Columnist Jane Brooks comments on a joyful, contemporary marriage steeped in family tradition.
Last weekend, I attended my dear friends' daughter's wedding. I've known the bride, 32, since she was a teen and babysat my kids. I witnessed her crazy diets and met her many boyfriends.
So it was with delight that I watched this exquisite young woman, whose deep dimples and joie de vivre illuminate a room, unite with her handsome, an intelligent, compassionate prince. While "made in heaven" might be going a tad overboard, theirs was a union brimming with joy and optimism.
I pondered why this wedding seemed more blissful than others. For example, one I attended last year although that couple was happy, too. At 41, the groom was 10 years older than his bride, both had waited years to find a soul mate.
Marriage expert Harville Hendrix calls finding our soul mate an "Imago" match. Watch this video of how we choose our partners where he explains why we are attracted to a certain type.
Their wedding was extravagantly elegant, full of ritual and pageantry. The bride and groom performed their roles flawlessly, yet there was something missing. It was too rehearsed, too planned. What struck me about Deborah and Neil's wedding was how uniquely "them" it was, how full of energy, spontaneity and passion. As Deborah floated down the aisle toward him, Neil's eyes glistened, love spilling out in his tears. Everyone laughed when he reached to kiss his bride, before the ceremony, tradition forgotten.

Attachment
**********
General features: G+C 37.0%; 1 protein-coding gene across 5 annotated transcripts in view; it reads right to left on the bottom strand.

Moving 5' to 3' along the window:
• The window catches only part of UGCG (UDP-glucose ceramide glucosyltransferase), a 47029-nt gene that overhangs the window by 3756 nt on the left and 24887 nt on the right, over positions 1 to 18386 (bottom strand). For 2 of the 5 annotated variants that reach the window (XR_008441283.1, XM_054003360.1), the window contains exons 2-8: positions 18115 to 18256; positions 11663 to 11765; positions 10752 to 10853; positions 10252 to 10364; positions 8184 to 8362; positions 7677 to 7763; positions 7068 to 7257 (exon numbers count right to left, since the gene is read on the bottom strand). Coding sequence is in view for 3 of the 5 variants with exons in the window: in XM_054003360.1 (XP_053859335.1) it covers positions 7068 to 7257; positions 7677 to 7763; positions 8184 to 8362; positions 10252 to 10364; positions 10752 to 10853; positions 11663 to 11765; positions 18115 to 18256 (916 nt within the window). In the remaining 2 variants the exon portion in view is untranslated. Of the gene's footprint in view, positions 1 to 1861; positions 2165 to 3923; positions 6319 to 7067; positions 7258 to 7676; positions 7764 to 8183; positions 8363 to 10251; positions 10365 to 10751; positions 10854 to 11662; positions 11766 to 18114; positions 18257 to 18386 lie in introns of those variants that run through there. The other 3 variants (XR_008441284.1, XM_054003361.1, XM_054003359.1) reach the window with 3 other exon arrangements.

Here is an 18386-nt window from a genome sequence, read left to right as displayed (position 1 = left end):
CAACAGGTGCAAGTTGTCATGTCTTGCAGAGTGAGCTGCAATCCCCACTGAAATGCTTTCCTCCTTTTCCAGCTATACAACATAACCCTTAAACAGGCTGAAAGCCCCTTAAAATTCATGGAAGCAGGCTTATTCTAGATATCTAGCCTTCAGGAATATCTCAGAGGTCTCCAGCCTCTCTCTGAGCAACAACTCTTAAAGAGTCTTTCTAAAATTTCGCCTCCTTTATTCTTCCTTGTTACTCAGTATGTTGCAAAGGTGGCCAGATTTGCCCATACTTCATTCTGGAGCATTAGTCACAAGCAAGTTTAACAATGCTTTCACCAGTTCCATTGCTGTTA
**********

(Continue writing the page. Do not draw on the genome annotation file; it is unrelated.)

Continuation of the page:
How marvelous to see how their bodies leaned into each other, their fingers intertwined. When Neil spoke the vows that he had written, his voice broke with emotion as Deborah's megawatt smile beamed him on. She, swaying and bouncing, was barely able to contain her excitement and her giggle was slightly audible.
It may have taken Neil a while to get over his commitment phobia but when he did, he was totally ready. No trial cohabitation needed for a couple that wanted to bind their lives together in marriage.
This was a couple that wished to follow the model laid before them by parents together for more than three decades, parents who managed to work through the trials of marriage and celebrate the triumphs. These are families that have spent lots of time laughing and enjoying each other.
When Deborah and Neil tied the knot last weekend, it was with rope reinforced with decades of family support and love, rope strong enough to pull the heavy load of a lengthy marriage, taut enough to withstand the tug of war that is inevitable through the years.